In this version, Tracy’s dealing with a mob war, as Big Boy Caprice (Pacino) is trying to take over all the mob action, but a mysterious new player is causing havoc and disruption, pitting everyone against each other. Meanwhile, mob-controlled singer Breathless Mahoney is coming on to Tracy, while Tess is questioning their relationship, and Tracy has this Kid he’s found and saved who he has to take care of.

This movie is definitely doing its best to make the actors look like the comic strip characters – other than Beatty, who presumably decided he was better looking that his comics counterpart and chose not to wear any prosthetics. Madonna and Headly don’t wear any, either – their looks are all done via costuming – making them the most normal-looking people in the movie.

The story is rather twisty, with that mysterious someone playing all the mob bosses against each other and against Tracy. Or is this person trying to help Tracy? Or someone else? The reveal was a cool surprise in 1990, but if you haven’t seen this movie before and watch it now, you’re likely to guess who the ultimate manipulator is.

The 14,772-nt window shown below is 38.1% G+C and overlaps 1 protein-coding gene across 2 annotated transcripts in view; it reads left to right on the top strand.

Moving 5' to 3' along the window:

Because Madonna is in this movie, it’s got a lot of musical numbers in it. All of them are uniformly great, and the scene where Big Boy is trying to teach Breathless and her backup singers and dancers new moves is pretty funny.

When it was first released I loved the songs – and bought the soundtrack – but really hated the rest of the movie. I felt that everyone either under or overacted, and while I enjoyed the twist of who the bad guy was, the rest of it left me disappointed. And I really hated the Kid.

Watching it now, though, what Beatty was trying to do actually works. It just needed a couple of decades to go by to show that it works. Now that everything is CGI and motion capture means anyone can look like anything, having actual actors in makeup being the characters seems novel and brilliant.